Rights holder(s): Paustian, Megan


Up to 40-60 mm long (preserved 25-30 mm); varies in size according to the habitat.

Author(s): (F. Welter Schultes)
Rights holder(s): (F. Welter Schultes)

Ecology and Distribution


Native to: Europe, Mediterranean countries, and Atlantic Ids (Quick 1960). More rare and resticted to cultivated fields in the southeast, particularly in the Balkans, probably absent from Greece and Bulgarian mountains.

Introduced as a synanthrope to many regions: North America, Peru, South Africa, Tasmania, New Zealand, central Asia.

Type Locality:  Frideriksdal near København, Denmark.

Author(s): (F. Welter Schultes); Paustian, Megan
Rights holder(s): (F. Welter Schultes); Paustian, Megan


D. reticulatum are attacked by parasites including Sciomyzid glies and nematodes. Some English populations of D. reticulatum have high rates of Sciomyzid fly infection (Stevenson & Knutson 1966, in Hunter 1978). D. reticulatum are susceptible to and experienced mortality from P. hermaphrodita (Grewal et al. 2003), which enter slugs' mantle cavities, reach adulthood, and reproduce (causing swelling of the mantle); the second generation tends to kill slug (Wilson & Grewal 2006).

In defense against predators, Deroceras reticulatum is capable of tail autotomization, followed by fleeing and hiding (Solem 1974; Pakarinen 1994a).

Author(s): Paustian, Megan
Rights holder(s): Paustian, Megan


At present almost exclusively restricted to cultivated areas, usually in open habitats, in meadows, near roadsides, in ruins, gardens and parks, not inside forests. Shelters under stones, fallen logs, vegetation, and ground litter (does not burrow into the soil).  Can reach high abundances in cultivated land; widespread and common in invaded habitats (Chichester & Getz 1969).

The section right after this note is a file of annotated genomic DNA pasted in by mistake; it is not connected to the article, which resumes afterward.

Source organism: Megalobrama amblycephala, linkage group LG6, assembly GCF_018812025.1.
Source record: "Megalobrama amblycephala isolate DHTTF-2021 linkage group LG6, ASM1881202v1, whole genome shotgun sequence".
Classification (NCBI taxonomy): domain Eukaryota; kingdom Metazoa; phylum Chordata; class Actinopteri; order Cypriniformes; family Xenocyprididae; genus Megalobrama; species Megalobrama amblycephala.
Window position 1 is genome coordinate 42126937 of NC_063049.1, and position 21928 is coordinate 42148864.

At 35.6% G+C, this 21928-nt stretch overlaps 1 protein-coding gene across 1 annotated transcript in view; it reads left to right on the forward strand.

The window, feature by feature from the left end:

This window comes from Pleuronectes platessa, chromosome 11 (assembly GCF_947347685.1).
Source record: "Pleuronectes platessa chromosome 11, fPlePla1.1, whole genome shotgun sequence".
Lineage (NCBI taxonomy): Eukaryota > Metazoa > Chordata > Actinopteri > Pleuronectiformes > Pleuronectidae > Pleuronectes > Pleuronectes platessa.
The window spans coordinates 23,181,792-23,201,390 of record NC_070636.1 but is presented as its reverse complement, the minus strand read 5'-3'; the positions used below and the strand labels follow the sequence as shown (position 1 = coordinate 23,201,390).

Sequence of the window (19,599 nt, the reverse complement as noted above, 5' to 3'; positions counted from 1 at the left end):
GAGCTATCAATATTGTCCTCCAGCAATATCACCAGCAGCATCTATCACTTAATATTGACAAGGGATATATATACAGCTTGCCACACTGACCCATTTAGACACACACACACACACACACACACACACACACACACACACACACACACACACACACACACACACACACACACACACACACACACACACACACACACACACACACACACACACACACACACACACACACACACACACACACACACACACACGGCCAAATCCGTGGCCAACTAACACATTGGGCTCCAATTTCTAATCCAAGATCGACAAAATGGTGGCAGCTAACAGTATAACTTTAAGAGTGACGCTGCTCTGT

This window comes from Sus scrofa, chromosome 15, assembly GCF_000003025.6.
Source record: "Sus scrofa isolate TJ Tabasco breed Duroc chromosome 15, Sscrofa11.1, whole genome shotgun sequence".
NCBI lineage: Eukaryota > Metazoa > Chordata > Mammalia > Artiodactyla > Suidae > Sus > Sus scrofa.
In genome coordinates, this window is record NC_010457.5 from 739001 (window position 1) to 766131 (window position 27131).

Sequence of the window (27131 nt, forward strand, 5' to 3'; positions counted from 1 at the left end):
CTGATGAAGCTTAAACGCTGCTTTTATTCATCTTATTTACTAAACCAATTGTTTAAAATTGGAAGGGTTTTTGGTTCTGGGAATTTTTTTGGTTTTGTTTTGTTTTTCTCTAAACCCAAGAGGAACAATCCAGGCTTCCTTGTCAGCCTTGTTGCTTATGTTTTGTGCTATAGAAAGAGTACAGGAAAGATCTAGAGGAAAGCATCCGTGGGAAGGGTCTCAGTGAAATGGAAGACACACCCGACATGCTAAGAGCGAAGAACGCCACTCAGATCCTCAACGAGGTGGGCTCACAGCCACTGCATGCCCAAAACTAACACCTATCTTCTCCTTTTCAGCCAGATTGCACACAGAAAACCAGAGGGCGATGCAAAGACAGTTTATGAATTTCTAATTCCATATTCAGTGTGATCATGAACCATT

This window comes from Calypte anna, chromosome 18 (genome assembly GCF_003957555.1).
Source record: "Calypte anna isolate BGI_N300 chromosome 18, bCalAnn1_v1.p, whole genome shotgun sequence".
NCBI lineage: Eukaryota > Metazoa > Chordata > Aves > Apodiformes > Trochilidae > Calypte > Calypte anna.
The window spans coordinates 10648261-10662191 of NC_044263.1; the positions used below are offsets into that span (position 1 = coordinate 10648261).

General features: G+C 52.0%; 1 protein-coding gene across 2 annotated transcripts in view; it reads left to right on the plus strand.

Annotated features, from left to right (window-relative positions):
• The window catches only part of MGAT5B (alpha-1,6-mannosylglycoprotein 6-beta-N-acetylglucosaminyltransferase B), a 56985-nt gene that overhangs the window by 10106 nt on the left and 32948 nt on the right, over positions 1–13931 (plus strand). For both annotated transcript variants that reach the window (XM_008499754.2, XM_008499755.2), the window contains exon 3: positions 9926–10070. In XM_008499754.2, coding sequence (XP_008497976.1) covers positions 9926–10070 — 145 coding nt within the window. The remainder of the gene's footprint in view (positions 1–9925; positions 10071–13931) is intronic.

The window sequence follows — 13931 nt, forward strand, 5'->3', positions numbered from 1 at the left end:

Author(s): (F. Welter Schultes); Paustian, Megan
Rights holder(s): (F. Welter Schultes); Paustian, Megan

Life Cycle

Life cycle covers a few months, usually two generations; main reproductive phase in summer and autumn, maximum age about a year; slugs die at the first frosts. Usually only eggs hibernate, sometimes also juveniles.

In Britain, slugs mate year round; they can reach adulthood in 3 months during summer (Quick 1960). In Michigan, only (a few) adults emerged in early spring, immediately laid eggs after emergence and through the fall, and juveniles appeared in June; here, it is an annual species (Getz 1959).

Author(s): (F. Welter Schultes); Paustian, Megan
Rights holder(s): (F. Welter Schultes); Paustian, Megan

Trophic Strategy